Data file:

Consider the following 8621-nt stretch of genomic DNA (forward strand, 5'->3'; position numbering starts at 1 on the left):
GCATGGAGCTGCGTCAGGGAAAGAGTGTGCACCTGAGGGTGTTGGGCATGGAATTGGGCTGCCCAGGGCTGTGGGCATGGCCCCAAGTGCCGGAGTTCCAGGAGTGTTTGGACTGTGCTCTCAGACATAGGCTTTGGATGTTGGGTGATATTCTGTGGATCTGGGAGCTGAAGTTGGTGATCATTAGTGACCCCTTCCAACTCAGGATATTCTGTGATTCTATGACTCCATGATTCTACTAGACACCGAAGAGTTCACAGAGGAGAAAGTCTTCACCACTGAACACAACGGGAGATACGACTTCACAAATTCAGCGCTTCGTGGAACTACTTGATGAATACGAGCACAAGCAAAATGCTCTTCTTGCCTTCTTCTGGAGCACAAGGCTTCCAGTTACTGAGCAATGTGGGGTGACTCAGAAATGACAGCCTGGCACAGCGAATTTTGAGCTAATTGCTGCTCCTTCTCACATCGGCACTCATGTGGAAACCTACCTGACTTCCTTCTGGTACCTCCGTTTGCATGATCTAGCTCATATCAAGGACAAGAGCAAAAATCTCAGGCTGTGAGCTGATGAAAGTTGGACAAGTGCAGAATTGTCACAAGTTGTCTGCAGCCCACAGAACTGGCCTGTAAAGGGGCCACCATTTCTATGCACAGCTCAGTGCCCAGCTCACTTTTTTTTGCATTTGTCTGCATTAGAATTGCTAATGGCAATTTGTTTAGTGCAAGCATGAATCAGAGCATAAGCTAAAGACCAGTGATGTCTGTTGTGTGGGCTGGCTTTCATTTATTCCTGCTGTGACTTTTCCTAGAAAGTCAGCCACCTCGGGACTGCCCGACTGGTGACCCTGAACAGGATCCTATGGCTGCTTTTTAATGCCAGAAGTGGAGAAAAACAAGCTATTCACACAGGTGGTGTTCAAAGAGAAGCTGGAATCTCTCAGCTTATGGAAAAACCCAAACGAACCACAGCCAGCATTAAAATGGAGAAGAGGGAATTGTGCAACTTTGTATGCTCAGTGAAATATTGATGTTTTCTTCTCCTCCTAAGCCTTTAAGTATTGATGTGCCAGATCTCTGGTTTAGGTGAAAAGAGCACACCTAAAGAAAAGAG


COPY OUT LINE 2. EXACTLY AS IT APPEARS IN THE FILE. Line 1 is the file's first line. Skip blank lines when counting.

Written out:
GCATGGAGCTGCGTCAGGGAAAGAGTGTGCACCTGAGGGTGTTGGGCATGGAATTGGGCTGCCCAGGGCTGTGGGCATGGCCCCAAGTGCCGGAGTTCCAGGAGTGTTTGGACTGTGCTCTCAGACATAGGCTTTGGATGTTGGGTGATATTCTGTGGATCTGGGAGCTGAAGTTGGTGATCATTAGTGACCCCTTCCAACTCAGGATATTCTGTGATTCTATGACTCCATGATTCTACTAGACACCGAAGAGTTCACAGAGGAGAAAGTCTTCACCACTGAACACAACGGGAGATACGACTTCACAAATTCAGCGCTTCGTGGAACTACTTGATGAATACGAGCACAAGCAAAATGCTCTTCTTGCCTTCTTCTGGAGCACAAGGCTTCCAGTTACTGAGCAATGTGGGGTGACTCAGAAATGACAGCCTGGCACAGCGAATTTTGAGCTAATTGCTGCTCCTTCTCACATCGGCACTCATGTGGAAACCTACCTGACTTCCTTCTGGTACCTCCGTTTGCATGATCTAGCTCATATCAAGGACAAGAGCAAAAATCTCAGGCTGTGAGCTGATGAAAGTTGGACAAGTGCAGAATTGTCACAAGTTGTCTGCAGCCCACAGAACTGGCCTGTAAAGGGGCCACCATTTCTATGCACAGCTCAGTGCCCAGCTCACTTTTTTTTGCATTTGTCTGCATTAGAATTGCTAATGGCAATTTGTTTAGTGCAAGCATGAATCAGAGCATAAGCTAAAGACCAGTGATGTCTGTTGTGTGGGCTGGCTTTCATTTATTCCTGCTGTGACTTTTCCTAGAAAGTCAGCCACCTCGGGACTGCCCGACTGGTGACCCTGAACAGGATCCTATGGCTGCTTTTTAATGCCAGAAGTGGAGAAAAACAAGCTATTCACACAGGTGGTGTTCAAAGAGAAGCTGGAATCTCTCAGCTTATGGAAAAACCCAAACGAACCACAGCCAGCATTAAAATGGAGAAGAGGGAATTGTGCAACTTTGTATGCTCAGTGAAATATTGATGTTTTCTTCTCCTCCTAAGCCTTTAAGTATTGATGTGCCAGATCTCTGGTTTAGGTGAAAAGAGCACACCTAAAGAAAAGAG